Problem: Suppose we remove two squares from a chessboard which have opposite color. Is it possible to tile the remaining squares with 2-by-1 dominoes?

Solution:

From Honsberger's Mathematical Gems I.

Notice that if we remove two squares of opposite color, then there is only one way to place dominoes on the remaining squares according to this scheme (one cannot tile a domino across the “walls”). Removing two squares of opposite color ensures there is an even number of squares between the removed squares, and so the dominoes will fit as desired. In other words, the two “paths” from A to B, starting on any side of A, contain an even number of squares, and so placing a domino every two squares will fill the path with a good tiling.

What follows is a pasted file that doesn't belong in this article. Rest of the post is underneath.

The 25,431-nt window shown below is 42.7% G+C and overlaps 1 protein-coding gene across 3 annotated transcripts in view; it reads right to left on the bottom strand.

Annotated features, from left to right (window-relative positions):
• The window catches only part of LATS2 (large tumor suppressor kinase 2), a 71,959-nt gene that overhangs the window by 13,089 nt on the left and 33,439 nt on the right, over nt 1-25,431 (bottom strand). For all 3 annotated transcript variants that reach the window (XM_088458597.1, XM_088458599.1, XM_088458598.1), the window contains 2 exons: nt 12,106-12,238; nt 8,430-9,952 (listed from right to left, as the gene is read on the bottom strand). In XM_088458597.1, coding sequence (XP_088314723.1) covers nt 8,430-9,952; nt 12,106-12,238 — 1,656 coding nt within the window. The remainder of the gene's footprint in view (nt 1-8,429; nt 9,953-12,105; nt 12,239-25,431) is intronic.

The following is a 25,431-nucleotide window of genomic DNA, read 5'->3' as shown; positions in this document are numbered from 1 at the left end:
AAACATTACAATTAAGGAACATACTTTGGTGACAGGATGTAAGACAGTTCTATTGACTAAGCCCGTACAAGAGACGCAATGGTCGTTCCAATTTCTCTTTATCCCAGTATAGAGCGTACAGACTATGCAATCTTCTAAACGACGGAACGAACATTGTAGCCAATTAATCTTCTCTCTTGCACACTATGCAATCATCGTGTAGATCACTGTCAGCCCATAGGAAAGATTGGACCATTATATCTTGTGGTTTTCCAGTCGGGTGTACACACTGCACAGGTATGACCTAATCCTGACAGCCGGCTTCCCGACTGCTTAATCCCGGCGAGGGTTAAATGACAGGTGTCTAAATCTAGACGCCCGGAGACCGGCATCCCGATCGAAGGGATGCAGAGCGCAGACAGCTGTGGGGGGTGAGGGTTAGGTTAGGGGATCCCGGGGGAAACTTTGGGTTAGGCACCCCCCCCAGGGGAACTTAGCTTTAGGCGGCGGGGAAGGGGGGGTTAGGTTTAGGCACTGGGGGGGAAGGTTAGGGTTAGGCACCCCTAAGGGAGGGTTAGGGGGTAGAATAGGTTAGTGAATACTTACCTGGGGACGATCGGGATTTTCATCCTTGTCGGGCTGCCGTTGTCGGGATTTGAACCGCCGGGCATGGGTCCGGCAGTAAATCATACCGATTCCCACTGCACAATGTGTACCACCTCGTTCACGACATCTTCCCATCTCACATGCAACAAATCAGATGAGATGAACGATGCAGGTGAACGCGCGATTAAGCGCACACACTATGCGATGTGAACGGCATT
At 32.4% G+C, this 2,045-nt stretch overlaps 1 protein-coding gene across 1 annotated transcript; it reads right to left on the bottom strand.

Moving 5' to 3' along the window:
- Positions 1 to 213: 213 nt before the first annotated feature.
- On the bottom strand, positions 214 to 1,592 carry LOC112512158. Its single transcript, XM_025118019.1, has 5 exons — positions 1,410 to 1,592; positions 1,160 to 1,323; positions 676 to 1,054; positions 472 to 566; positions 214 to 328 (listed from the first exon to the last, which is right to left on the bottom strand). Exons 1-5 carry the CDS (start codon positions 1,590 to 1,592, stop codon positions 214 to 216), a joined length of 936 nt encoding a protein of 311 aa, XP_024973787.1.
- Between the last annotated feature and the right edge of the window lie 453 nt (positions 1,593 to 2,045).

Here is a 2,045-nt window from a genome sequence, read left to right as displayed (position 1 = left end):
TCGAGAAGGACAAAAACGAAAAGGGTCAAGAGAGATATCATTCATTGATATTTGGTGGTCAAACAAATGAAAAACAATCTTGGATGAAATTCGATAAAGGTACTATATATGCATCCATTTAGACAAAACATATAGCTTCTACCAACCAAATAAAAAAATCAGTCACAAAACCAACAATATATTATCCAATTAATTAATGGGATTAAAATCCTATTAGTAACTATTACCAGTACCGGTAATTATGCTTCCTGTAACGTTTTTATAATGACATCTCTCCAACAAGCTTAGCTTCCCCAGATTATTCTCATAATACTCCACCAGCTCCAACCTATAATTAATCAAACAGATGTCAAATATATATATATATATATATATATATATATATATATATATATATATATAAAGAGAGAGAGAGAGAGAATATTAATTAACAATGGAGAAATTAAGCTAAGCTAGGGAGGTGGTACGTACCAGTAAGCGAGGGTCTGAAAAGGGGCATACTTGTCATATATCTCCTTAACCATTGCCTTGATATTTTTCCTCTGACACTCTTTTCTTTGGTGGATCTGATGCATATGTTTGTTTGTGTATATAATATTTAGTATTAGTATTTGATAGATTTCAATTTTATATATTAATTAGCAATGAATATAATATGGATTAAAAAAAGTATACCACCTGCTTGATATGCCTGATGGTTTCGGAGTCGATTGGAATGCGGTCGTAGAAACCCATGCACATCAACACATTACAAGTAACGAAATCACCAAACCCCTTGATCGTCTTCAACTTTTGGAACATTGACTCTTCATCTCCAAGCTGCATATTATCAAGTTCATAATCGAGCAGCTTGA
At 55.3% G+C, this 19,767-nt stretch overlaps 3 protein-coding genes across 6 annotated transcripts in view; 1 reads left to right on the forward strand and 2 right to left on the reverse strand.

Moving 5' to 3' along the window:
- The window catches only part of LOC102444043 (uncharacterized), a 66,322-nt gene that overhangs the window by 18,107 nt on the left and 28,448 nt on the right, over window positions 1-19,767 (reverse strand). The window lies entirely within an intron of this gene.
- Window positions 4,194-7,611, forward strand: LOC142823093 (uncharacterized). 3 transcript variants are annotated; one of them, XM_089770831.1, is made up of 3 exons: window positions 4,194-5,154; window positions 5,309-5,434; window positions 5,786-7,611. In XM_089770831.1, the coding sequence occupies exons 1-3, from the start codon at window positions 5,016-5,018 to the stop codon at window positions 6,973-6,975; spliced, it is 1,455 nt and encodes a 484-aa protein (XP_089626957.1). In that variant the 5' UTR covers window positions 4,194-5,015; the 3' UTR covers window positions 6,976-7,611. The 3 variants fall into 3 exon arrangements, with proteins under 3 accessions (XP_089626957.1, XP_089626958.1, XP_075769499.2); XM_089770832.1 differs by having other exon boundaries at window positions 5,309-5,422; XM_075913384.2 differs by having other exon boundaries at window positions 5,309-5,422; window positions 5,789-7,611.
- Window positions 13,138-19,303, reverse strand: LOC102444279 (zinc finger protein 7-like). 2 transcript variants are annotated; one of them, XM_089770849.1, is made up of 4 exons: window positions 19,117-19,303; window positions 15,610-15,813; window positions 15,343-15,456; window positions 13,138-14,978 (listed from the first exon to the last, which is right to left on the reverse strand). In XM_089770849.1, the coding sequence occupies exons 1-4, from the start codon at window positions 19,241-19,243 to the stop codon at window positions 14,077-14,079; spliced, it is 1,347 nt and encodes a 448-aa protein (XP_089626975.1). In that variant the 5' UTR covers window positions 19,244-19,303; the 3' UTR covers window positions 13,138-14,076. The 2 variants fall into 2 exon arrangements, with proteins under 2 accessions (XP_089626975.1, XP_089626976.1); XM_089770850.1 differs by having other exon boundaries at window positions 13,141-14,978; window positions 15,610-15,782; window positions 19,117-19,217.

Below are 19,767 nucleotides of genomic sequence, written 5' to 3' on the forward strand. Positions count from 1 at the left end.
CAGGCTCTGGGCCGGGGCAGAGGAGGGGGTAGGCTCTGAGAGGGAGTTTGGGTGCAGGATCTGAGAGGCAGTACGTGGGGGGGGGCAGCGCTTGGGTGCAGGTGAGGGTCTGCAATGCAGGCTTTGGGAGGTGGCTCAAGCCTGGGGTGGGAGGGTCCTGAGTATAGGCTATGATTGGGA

Not only does this method provide a positive answer to the solution, it gives a constructive answer. If we had some odd desire to do so, we could write an algorithm which tiles any chessboard where two squares are removed, (moreover, it would run in linear time). It’s not obvious at first whether such an algorithm exists, as the average human attempt to tile a board with two random squares removed would likely require some backtracking. In other words, human solutions would generally be heuristic in nature, but this analysis gives a solution that any person could utilize.